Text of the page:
I think it’s a pretty fair statement to say that you don’t want to meet the man of your dreams when you are literally hugging a tree.
Right? Not exactly the best first impression.
This is how it all starts for Zane and Brylee. It’s one of those situations where they can’t stop thinking about each other after that first, very strange meeting. But things are standing in their way, of course. Zane is focused on settling down on his ranch and unexpectedly integrating his younger brother into his life. (Their dad is known for living his kids for long periods of time.) And though it’s been years since Brylee had been publicly embarrassed when she was left at the altar, she hasn’t moved forward much and, instead, dedicates most of her time and energy to her business.
This is only my second Miller romance, and while I really liked Big Sky Summer, I did like this book more. I think Zane and Brylee were more relatable characters and I liked how the author chose to focus on the lives of these two characters that were undoubtably filled with more than just a budding romance. (In fact, my one complaint is that the romance happens too close to the end and the good stuff felt rushed.) Miller is so fantastic at making her setting shine: the horseback riding, the small town feel, the cowboy hats. I don’t think I’ve ever has a desire to visit Montana and after reading her books, I’m ready to pack my bag.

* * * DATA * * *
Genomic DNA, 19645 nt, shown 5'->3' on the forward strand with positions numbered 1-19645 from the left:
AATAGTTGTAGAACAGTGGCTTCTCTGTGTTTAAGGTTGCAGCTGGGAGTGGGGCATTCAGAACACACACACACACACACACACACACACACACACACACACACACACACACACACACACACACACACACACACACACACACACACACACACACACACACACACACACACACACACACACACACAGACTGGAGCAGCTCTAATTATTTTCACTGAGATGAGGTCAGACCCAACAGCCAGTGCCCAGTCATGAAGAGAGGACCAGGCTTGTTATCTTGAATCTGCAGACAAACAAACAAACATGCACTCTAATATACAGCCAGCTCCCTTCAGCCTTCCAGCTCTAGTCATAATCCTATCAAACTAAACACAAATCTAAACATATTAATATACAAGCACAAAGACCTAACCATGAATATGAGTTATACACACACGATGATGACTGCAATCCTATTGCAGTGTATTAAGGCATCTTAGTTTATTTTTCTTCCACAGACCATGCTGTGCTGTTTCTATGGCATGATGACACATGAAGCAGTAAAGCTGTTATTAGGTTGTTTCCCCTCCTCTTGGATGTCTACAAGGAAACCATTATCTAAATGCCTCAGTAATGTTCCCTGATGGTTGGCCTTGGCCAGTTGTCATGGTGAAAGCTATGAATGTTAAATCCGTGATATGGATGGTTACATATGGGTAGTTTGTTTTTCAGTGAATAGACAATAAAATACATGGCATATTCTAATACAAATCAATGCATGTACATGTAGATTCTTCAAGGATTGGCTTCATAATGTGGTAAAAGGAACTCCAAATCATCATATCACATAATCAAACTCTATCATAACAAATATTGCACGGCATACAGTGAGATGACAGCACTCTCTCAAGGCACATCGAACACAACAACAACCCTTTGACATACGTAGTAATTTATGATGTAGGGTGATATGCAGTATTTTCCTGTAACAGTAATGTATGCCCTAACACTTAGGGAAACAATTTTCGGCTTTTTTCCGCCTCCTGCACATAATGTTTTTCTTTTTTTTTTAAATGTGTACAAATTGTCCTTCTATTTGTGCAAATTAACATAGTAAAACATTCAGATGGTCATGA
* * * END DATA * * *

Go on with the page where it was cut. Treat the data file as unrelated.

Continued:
Let’s be real, folks. A title like Big Sky Wedding pretty much tells us how things are going to turn out, but how Zane and Brylee actually get there? It’s not melodramatic, it’s not over the top unrealistic, it just sort of is. Of course, there’s a good amount of hotness thrown in with some “eff you” heels and a killer red dress. But I don’t want to give too much away. Except there is one detail at the end of the book that really surprised me, and that I thought was a pretty awesome decision on behalf of the gentlemanly Zane.
Oh, and any book that has the line “kiss me cowboy” is a must-read for me. (less)
I love Holly Goldberg Sloan’s writing because it instantly transports me back to my younger self and...moreReview originally posted on Rather Be Reading Blog
I love Holly Goldberg Sloan’s writing because it instantly transports me back to my younger self and all the reasons I loved books in the first place.
Her themes revolve around unconventional families, tragedy, fate, and how the smallest act of kindness can utterly change someone’s life.
With her succinct writing style, Sloan has written a beautiful book about young Willow, probably the smartest protagonist I have ever encountered, who must deal with the shocking deaths of her parents. She was adopted by them, and now she is surprisingly “adopted” by high schooler Mai, her mom, her brother, and (kind sorta) her school counselor. This group of people couldn’t form a more eclectic family, and together they learn how to evolve individually as they help Willow to grieve and move forward.